https://<server>/<resource-path>

    The <server> is the REST Server URL from Step 2, as in:

    https://site.example.com

    The <resource-path> is the relative path or endpoint to the REST resource you're working with. You can pick any endpoint in All REST Endpoints. For example, we're interested in the content resource.

    /km/api/latest/content

    Combine the REST Server URL and, in this example, the content REST resource path and your request URL is complete. For more information, see URL Paths.

    https://site.example.com/km/api/latest/content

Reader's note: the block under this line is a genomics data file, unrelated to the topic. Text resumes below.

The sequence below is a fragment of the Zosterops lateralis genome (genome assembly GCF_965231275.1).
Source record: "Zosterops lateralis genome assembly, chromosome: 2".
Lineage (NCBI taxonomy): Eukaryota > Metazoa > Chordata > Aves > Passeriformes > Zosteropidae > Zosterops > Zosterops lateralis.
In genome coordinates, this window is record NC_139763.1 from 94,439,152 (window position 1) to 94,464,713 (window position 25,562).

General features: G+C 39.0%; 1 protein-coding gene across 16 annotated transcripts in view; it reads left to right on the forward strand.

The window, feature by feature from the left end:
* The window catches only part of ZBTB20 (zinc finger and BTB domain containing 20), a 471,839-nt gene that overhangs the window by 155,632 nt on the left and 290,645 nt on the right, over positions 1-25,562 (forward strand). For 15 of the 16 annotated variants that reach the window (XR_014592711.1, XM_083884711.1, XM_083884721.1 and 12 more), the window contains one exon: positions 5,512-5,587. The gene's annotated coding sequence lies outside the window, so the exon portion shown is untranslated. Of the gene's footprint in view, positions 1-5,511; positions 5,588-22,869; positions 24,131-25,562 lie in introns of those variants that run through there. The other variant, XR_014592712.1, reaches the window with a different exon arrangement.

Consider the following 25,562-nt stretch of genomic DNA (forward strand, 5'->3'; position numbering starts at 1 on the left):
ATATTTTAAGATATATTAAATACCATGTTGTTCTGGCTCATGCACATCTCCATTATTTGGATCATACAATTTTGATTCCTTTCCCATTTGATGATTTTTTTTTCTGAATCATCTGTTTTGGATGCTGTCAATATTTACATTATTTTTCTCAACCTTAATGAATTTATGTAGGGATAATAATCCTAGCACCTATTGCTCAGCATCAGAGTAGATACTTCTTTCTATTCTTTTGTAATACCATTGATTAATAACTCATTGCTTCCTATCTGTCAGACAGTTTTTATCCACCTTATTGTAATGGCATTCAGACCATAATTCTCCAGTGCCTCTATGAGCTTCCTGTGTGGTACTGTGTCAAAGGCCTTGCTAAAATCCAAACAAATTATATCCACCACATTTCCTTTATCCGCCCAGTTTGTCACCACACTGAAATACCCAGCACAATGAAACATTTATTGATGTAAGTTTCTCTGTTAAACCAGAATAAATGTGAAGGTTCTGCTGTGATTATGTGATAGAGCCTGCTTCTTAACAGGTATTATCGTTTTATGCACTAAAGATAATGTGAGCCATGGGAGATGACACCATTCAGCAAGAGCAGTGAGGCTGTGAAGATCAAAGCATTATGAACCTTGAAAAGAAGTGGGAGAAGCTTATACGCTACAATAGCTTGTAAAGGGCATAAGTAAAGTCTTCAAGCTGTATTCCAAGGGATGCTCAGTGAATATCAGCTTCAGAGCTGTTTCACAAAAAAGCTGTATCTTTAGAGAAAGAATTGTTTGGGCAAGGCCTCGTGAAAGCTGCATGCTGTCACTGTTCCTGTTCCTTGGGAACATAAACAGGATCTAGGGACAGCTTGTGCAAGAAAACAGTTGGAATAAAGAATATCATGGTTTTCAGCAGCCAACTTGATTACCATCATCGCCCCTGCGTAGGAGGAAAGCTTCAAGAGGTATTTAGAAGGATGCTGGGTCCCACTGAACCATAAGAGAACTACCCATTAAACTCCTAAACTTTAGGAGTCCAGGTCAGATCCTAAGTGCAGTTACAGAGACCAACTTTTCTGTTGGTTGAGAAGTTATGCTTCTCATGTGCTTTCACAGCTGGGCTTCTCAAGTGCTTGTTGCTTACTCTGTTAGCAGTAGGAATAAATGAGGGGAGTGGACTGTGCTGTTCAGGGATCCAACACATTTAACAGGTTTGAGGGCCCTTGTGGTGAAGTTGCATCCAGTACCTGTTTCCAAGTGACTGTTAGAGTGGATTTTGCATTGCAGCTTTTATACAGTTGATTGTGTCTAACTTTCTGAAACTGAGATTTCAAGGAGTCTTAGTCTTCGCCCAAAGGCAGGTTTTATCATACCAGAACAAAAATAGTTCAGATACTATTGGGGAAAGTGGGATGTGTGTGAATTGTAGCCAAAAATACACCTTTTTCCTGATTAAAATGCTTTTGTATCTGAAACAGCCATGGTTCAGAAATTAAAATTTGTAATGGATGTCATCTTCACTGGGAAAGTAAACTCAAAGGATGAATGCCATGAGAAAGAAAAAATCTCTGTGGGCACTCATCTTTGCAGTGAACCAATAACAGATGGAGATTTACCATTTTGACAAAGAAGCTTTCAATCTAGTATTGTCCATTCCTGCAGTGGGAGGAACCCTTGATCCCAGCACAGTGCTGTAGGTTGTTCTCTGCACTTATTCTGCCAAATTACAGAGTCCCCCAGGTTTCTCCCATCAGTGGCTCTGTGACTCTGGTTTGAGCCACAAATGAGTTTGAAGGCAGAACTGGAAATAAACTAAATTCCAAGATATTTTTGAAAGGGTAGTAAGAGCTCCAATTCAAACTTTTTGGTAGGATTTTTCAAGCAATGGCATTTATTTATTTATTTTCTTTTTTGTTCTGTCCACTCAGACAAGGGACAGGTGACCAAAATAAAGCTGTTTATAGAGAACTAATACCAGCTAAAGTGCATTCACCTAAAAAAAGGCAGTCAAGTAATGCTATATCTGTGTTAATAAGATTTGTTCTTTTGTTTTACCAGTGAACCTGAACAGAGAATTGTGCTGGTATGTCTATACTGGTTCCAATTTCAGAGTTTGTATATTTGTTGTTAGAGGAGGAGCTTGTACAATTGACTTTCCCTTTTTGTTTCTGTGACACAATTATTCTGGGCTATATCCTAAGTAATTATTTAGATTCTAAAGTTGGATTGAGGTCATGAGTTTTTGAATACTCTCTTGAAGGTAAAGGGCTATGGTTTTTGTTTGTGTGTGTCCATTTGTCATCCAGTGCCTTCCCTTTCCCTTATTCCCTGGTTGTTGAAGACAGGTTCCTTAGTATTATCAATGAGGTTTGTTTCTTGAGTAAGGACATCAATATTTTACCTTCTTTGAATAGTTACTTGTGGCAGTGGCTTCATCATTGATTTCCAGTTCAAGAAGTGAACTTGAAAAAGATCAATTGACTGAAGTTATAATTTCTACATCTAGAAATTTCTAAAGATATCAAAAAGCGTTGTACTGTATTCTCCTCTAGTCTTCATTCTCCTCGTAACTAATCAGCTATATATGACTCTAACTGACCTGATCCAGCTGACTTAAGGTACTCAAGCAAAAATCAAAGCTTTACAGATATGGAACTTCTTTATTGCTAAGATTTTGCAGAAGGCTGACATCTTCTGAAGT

2. Provide your account information. Include your user name and password (from Step 2) in the client.

When you're done, the complete cURL command should look like this:

curl -X POST  https://site.example.com/km/api/latest/auth/integration/authorize -H "Accept: application/json" -H "Content-Type: application/json" -H "kmauthtoken: {"siteName":"example_site"}" -d "{"login": "user_name", "password": "passWorD", "siteName": "example_site"}"

If you're not familiar with any of the syntax used in the example, check out Work with your REST API Client.

Step 4: Authenticate and Authorize

Now that you've configured the client with a complete request URL, it's time to authenticate and authorize yourself. Authentication proves that your credentials are genuine, and authorization allows you to apply your access privileges. For more information, see Authenticate and Authorize.

Authentication